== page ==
Taxidermy is making a comeback, in an ironic, hipster kind of way. You can take classes in how to stuff and mount white mice and rabbits, or perhaps squirrels or pigeons. Some proponents of the art like to pose the creatures and dress them up in little top hats or wedding veils. It is an odd hobby to find among a generation concerned about fair-trade coffee, ethically sourced clothing, and cruelty-free cosmetics.
If such things horrify you, I will issue for this post something that the hipsters are also fond of invoking: a trigger warning. For my theme today is not stuffed mice in steam-punk gear, but Victorian animal furniture. Prepare to be appalled.
We have all seen hunting trophies —for the most part mournful-looking heads—mounted in monotonous fashion and set up as ornaments in country houses; but he was really a “dreffle smart man” who first thought of adapting these trophies to every-day use— turning them, in fact, into articles of furniture.
Fancy lounging into the entrance-hall of a country mansion after a long ramble, and throwing your hat on the horn of a rhinoceros, which identical horn was once half buried in the writhing body of your host! And in saying this, I have a certain country seat in my mind. I also recall a titled lady who occasionally wears a necklace of gold-mounted bear’s claws, which correspond exactly with a number of frightful-looking scars on her noble husband’s back. Then, again, in the beautiful home of one of our greatest big game hunters there may be seen at this moment a superb tiger set up as a dumb —very dumbwaiter. That same tiger, however, wasn’t always so obliging, and he once nearly tore to pieces the very man he now stiffly supplies with a glass of grog and a cigar.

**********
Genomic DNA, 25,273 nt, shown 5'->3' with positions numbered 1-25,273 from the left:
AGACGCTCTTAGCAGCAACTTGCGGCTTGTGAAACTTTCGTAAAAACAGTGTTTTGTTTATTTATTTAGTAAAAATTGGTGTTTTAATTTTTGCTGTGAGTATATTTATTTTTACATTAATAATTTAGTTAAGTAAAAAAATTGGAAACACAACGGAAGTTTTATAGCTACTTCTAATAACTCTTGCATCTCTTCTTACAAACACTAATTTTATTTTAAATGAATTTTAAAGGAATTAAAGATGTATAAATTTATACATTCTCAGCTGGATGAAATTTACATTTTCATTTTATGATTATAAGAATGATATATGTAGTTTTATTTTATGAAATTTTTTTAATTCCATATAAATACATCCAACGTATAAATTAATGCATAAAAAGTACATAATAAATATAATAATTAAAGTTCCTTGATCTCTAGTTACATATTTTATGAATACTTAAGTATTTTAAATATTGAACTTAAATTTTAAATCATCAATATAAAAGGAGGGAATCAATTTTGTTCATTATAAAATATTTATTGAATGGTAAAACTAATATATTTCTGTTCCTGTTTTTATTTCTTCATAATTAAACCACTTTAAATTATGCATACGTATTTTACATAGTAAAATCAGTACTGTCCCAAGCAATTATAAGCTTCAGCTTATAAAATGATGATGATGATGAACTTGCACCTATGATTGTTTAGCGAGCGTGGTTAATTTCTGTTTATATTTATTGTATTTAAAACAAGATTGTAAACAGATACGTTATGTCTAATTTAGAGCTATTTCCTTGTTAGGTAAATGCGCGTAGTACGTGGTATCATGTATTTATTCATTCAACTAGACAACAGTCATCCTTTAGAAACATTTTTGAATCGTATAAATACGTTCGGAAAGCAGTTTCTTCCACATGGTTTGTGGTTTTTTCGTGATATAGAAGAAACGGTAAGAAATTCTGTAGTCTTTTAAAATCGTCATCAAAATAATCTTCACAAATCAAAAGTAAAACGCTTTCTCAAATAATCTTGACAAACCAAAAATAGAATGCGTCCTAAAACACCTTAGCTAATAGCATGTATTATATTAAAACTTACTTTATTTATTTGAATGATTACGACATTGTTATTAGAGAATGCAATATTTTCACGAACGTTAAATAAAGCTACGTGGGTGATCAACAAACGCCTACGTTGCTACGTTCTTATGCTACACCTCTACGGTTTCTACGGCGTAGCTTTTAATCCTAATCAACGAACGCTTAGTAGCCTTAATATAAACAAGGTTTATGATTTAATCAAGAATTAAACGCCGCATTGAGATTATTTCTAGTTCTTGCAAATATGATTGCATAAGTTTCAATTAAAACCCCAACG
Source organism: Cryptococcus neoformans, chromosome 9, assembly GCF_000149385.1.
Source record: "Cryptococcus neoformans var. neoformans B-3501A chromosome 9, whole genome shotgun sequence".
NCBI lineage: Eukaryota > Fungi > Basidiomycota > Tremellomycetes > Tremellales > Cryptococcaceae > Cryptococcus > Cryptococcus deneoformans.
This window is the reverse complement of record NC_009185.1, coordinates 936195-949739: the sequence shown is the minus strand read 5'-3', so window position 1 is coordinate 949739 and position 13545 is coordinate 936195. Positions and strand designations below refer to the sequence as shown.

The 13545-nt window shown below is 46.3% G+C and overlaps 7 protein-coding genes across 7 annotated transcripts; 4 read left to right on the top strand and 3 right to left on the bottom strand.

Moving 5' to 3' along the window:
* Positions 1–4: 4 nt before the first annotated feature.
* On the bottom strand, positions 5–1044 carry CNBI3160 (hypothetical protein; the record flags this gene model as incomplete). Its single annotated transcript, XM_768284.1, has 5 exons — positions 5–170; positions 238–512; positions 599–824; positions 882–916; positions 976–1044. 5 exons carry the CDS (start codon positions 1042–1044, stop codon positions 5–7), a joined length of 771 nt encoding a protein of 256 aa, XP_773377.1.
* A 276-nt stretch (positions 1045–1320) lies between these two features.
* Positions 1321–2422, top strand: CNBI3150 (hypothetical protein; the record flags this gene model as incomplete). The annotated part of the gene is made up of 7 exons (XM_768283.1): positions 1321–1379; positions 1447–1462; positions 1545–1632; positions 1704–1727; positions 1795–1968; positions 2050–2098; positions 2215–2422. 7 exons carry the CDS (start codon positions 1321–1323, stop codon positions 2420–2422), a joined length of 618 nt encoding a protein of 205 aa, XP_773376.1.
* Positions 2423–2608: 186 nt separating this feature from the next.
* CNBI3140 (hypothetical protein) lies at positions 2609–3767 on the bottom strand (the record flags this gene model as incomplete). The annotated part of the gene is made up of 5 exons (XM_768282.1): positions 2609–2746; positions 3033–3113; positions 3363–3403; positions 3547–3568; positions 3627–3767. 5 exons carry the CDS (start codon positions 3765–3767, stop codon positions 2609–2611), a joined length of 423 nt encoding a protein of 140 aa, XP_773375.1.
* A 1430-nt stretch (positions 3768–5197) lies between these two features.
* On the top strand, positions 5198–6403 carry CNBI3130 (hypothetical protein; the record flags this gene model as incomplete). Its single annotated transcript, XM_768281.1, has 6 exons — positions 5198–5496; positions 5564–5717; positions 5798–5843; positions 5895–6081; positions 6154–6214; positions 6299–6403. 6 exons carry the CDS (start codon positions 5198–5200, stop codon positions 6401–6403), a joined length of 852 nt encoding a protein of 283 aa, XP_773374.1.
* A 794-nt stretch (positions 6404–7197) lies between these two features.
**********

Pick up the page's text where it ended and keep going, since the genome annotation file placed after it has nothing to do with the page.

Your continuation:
But look at this photo, and you will instantly realize what I am trying to convey.
This obsequious-looking bear was shot in Russia by no less a personage than the Prince of Wales; and for years it has “waited” meekly in the smoking-room at Marlborough House. The setting-up of this bear was intrusted to Mr. George F. Butt, F.Z.S., the eminent naturalist, of Wigmore Street, who has a perfect genius for transforming big game trophies into articles of furniture and general utility. From Mr. Butt I learn that this particular branch of taxidermy is about thirty years old, its origin dating from the time when ladies adopted the hideous fashion of wearing as hats whole grouse and pheasants. In the “Sixties,” when this craze was at its height, the naturalists couldn’t supply the birds fast enough—at four guineas each. “More grouse were worn than were eaten,” remarked Mr. Butt, gravely; “and not merely the wings, mark you, but the whole bird from head to tail.”
After these modish abominations came tiger and bear claw jewellery, the notion of which was imported from India; then followed various articles made from whole animals and parts of animals. One of the earliest designs was a horse’s hoof– that of a favourite charger—made into a silver-mounted inkstand. Chairs were also made which were supported by the four legs of a rhinoceros or zebra, or a favourite horse.
But without doubt the most original “animal” chair I ever beheld was that which belongs to that mighty Nimrod, Mr. J. Gardiner Muir, of “Hillcrest,” Market Harborough. This chair, as may be seen in the accompanying reproduction, is made from a baby giraffe, which, with its mother, was shot by Mr. Gardiner Muir, near the Kiboko River, in British East Africa. The design is by Rowland Ward, of Piccadilly. In the photograph will be noticed a little dog on the seat of the chair; this is the hunter’s little Scotch terrier, “Punch.”